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5 Awesome Things Agencies Can Do Right Now to Stay Relevant

The Huffington Post The Huffington Post 23/02/2016 Advertising Week

By Vineet Vijayraj Thapar, Lead Creative, Digitas Health LifeBrands, San Francisco 2016-02-23-1456236320-212488-vineet.jpg © Provided by The Huffington Post 2016-02-23-1456236320-212488-vineet.jpg Culture, technology, and services are evolving fast, in exciting, and unexpected ways. That's putting great pressure on ad agencies to be quicker, sharper, and go deeper to create greater value for brands. So how do they evolve to meet this challenge? Here are five things that agencies can do right now to ensure relevance.

  1. Stop 'staying busy' and retool for speed and accuracy now.Reflecting the impatience of our times, clients are hungry to see rapid value from agencies. They want to see what bang they're getting for each hard-earned buck. So agencies must rearm to work efficiently, but also to add more value rapidly. That requires being equipped with nimble structure, while preserving creative freedom. "Staying busy" happens when agencies don't have clear, objective, and easily adaptable methodologies in place. Whether it's generating new ideas throughout the project life cycle, or creating brand frameworks responsive to a more empowered customer, agencies need to retool now for speed and accuracy. Even as they chase surprise and delight, enabling teams with structured but nimble ways to quickly understand how the dots are connected means they will spend more time beyond the tablestake, where real value (and delight) gets created.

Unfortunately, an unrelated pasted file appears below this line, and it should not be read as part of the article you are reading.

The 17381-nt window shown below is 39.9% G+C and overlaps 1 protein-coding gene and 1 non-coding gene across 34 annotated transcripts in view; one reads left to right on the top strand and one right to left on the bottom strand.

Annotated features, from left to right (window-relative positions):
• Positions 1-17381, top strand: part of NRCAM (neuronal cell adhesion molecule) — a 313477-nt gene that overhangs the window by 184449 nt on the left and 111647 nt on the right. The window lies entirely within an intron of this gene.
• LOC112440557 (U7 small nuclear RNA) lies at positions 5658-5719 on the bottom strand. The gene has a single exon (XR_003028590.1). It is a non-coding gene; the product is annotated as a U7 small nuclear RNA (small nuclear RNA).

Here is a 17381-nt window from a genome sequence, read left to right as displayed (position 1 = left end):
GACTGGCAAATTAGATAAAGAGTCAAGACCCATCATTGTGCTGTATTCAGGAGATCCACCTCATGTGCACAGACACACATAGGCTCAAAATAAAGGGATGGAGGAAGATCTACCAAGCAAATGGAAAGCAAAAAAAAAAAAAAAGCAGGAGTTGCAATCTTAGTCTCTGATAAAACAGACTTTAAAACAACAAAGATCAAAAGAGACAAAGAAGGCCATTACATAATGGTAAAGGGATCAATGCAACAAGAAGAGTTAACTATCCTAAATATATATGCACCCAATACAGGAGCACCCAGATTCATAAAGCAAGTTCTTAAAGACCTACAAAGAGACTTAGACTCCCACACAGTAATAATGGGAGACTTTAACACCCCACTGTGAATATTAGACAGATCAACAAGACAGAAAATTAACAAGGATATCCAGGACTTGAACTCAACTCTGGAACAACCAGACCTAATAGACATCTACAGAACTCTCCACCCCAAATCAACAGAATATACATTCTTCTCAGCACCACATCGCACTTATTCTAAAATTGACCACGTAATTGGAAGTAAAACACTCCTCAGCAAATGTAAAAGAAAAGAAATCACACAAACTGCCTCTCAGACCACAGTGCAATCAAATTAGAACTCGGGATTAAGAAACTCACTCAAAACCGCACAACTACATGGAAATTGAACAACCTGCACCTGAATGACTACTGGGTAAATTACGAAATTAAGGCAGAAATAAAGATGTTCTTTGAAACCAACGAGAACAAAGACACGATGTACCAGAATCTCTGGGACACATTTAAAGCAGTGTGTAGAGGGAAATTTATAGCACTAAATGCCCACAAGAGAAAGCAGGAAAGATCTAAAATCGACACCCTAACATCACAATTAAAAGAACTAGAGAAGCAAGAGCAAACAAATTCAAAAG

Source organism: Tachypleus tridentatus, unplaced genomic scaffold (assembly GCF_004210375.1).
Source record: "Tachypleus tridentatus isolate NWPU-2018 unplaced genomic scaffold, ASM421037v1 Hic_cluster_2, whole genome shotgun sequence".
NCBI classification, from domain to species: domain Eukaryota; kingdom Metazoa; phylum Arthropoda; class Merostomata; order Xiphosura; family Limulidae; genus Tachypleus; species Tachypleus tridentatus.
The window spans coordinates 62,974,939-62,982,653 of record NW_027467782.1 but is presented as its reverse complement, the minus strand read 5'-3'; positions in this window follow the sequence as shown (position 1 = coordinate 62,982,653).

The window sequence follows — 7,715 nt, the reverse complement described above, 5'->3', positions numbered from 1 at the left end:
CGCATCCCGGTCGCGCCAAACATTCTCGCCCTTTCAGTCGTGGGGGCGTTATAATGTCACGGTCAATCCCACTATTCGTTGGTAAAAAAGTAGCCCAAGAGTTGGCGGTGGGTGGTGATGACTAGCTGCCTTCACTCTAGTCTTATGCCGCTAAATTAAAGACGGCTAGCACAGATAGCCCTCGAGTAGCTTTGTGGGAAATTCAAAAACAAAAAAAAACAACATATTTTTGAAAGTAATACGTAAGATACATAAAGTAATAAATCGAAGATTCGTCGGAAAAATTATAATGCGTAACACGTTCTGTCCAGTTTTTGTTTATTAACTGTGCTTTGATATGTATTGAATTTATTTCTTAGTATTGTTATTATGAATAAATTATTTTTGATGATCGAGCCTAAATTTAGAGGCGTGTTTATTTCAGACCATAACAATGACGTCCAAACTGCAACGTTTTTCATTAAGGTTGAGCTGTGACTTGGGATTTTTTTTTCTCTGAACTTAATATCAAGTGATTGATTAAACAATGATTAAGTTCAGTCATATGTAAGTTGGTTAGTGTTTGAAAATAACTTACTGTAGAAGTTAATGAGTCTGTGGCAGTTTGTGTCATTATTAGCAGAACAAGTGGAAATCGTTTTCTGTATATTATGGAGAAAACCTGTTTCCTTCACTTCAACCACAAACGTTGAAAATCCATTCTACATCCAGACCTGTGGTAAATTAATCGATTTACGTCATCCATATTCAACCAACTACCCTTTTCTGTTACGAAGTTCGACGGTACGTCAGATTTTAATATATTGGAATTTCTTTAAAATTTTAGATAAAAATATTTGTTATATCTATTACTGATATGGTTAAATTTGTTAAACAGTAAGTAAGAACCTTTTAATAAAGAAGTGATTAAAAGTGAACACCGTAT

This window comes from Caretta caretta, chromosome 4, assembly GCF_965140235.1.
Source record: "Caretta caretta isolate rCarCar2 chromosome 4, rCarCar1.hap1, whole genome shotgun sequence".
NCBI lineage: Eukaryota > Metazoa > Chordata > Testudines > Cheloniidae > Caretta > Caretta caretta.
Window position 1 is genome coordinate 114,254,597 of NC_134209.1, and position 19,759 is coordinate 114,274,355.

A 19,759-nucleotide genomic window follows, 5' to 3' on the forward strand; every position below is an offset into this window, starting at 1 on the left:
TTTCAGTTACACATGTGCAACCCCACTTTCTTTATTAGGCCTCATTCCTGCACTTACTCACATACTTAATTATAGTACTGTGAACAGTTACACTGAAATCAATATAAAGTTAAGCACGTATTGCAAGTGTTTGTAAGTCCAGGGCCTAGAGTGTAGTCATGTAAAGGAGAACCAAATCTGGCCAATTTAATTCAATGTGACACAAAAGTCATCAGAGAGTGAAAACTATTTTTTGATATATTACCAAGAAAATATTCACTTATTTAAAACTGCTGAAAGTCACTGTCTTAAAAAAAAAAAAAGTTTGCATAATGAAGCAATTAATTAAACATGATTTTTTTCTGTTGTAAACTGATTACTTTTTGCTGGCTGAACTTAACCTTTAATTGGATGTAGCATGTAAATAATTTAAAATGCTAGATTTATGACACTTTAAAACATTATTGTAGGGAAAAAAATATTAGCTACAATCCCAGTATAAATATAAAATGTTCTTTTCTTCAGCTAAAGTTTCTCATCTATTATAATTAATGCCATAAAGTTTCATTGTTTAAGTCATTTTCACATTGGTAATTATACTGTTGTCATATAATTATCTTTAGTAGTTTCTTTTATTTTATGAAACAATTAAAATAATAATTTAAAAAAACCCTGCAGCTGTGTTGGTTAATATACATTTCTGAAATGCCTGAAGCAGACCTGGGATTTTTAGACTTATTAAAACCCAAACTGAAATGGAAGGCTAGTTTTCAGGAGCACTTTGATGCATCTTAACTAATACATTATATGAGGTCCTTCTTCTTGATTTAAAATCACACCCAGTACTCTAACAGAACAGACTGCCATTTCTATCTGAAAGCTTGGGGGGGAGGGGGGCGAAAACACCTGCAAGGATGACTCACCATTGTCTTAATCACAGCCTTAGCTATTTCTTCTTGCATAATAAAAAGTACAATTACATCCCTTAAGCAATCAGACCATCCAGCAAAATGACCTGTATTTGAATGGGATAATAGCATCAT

2. Educate people out of silos.Agencies don't invest enough in teaching teams how to problem solve. People are left to figure it out on their own, which can lead to risk aversion and group think. Teaching teams how to use the frameworks and techniques in the agency toolkit gives them confidence, and familiarizes them with the box they need to think out of. This allows for a more 'guided' implosion of silos. And people need this encouragement to hone their ability fast.
  3. Balance design thinking and lateral thinking with freeform creativity.Agencies need to adopt design thinking to give greater gravitas to the creative process. It's not about being pedantic; it's about ensuring that views are informed by both feelings and facts. Feelings become infinitely more powerful when they are backed by objective, rational analysis, not just subjective opinion. Design thinking allows for rapid understanding and modeling of insights through techniques like empathy mapping, shadowing, etc., and iterates towards perfection. On the other hand, Edward de Bono's "Six hats" is an example of lateral thinking. It forces each team member to think from many unique perspectives, or hats, getting to actionable insights quickly and thoroughly. These techniques are intended to make discovery and problem solving an informed and accountable activity, while preserving space for gut and intuition. To agencies used to a free-form approach these can feel awkward the first few times. But as a habit they become liberating experiences.